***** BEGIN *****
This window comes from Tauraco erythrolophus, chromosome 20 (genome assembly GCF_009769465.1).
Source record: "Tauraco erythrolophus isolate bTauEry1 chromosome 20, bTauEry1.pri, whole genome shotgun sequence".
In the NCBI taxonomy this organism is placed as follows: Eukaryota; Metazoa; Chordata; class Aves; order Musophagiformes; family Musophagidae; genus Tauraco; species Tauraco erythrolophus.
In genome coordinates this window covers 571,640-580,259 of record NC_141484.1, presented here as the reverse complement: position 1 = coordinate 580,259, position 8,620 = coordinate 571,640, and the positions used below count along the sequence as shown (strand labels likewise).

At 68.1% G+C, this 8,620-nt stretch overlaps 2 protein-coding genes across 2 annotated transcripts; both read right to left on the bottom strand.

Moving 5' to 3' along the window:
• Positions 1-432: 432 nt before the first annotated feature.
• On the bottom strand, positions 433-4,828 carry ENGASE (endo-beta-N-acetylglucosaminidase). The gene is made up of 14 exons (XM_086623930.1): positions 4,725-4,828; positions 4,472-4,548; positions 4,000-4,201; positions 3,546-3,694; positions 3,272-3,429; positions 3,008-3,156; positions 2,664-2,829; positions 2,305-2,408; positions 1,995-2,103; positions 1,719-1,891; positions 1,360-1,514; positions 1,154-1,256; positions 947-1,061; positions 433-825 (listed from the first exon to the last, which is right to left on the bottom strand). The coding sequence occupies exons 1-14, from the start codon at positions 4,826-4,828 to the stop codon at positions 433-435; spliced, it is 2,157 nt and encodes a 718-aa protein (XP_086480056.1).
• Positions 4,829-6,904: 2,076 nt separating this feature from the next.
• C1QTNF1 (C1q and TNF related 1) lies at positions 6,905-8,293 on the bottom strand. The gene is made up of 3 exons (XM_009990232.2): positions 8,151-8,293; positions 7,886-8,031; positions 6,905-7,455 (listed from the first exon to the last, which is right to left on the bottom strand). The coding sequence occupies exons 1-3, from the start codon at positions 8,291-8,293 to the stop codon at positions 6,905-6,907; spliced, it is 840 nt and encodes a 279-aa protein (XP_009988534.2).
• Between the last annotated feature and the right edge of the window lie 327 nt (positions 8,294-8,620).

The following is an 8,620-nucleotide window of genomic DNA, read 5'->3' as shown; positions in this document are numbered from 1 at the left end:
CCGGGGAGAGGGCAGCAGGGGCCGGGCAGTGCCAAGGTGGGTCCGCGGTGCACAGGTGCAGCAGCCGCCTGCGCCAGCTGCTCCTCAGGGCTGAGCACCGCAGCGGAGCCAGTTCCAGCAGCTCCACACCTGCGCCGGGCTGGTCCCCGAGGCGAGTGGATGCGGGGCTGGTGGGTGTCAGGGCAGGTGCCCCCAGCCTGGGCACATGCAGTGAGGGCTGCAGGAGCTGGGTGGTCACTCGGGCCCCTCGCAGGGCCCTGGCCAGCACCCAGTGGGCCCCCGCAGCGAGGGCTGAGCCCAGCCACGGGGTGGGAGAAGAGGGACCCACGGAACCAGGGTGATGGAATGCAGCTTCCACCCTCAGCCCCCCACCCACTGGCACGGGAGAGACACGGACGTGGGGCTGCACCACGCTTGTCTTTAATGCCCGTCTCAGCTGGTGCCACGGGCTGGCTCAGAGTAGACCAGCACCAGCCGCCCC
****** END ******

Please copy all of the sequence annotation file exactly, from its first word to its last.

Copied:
This window comes from Tauraco erythrolophus, chromosome 20 (genome assembly GCF_009769465.1).
Source record: "Tauraco erythrolophus isolate bTauEry1 chromosome 20, bTauEry1.pri, whole genome shotgun sequence".
In the NCBI taxonomy this organism is placed as follows: Eukaryota; Metazoa; Chordata; class Aves; order Musophagiformes; family Musophagidae; genus Tauraco; species Tauraco erythrolophus.
In genome coordinates this window covers 571,640-580,259 of record NC_141484.1, presented here as the reverse complement: position 1 = coordinate 580,259, position 8,620 = coordinate 571,640, and the positions used below count along the sequence as shown (strand labels likewise).

At 68.1% G+C, this 8,620-nt stretch overlaps 2 protein-coding genes across 2 annotated transcripts; both read right to left on the bottom strand.

Moving 5' to 3' along the window:
• Positions 1-432: 432 nt before the first annotated feature.
• On the bottom strand, positions 433-4,828 carry ENGASE (endo-beta-N-acetylglucosaminidase). The gene is made up of 14 exons (XM_086623930.1): positions 4,725-4,828; positions 4,472-4,548; positions 4,000-4,201; positions 3,546-3,694; positions 3,272-3,429; positions 3,008-3,156; positions 2,664-2,829; positions 2,305-2,408; positions 1,995-2,103; positions 1,719-1,891; positions 1,360-1,514; positions 1,154-1,256; positions 947-1,061; positions 433-825 (listed from the first exon to the last, which is right to left on the bottom strand). The coding sequence occupies exons 1-14, from the start codon at positions 4,826-4,828 to the stop codon at positions 433-435; spliced, it is 2,157 nt and encodes a 718-aa protein (XP_086480056.1).
• Positions 4,829-6,904: 2,076 nt separating this feature from the next.
• C1QTNF1 (C1q and TNF related 1) lies at positions 6,905-8,293 on the bottom strand. The gene is made up of 3 exons (XM_009990232.2): positions 8,151-8,293; positions 7,886-8,031; positions 6,905-7,455 (listed from the first exon to the last, which is right to left on the bottom strand). The coding sequence occupies exons 1-3, from the start codon at positions 8,291-8,293 to the stop codon at positions 6,905-6,907; spliced, it is 840 nt and encodes a 279-aa protein (XP_009988534.2).
• Between the last annotated feature and the right edge of the window lie 327 nt (positions 8,294-8,620).

The following is an 8,620-nucleotide window of genomic DNA, read 5'->3' as shown; positions in this document are numbered from 1 at the left end:
CCGGGGAGAGGGCAGCAGGGGCCGGGCAGTGCCAAGGTGGGTCCGCGGTGCACAGGTGCAGCAGCCGCCTGCGCCAGCTGCTCCTCAGGGCTGAGCACCGCAGCGGAGCCAGTTCCAGCAGCTCCACACCTGCGCCGGGCTGGTCCCCGAGGCGAGTGGATGCGGGGCTGGTGGGTGTCAGGGCAGGTGCCCCCAGCCTGGGCACATGCAGTGAGGGCTGCAGGAGCTGGGTGGTCACTCGGGCCCCTCGCAGGGCCCTGGCCAGCACCCAGTGGGCCCCCGCAGCGAGGGCTGAGCCCAGCCACGGGGTGGGAGAAGAGGGACCCACGGAACCAGGGTGATGGAATGCAGCTTCCACCCTCAGCCCCCCACCCACTGGCACGGGAGAGACACGGACGTGGGGCTGCACCACGCTTGTCTTTAATGCCCGTCTCAGCTGGTGCCACGGGCTGGCTCAGAGTAGACCAGCACCAGCCGCCCC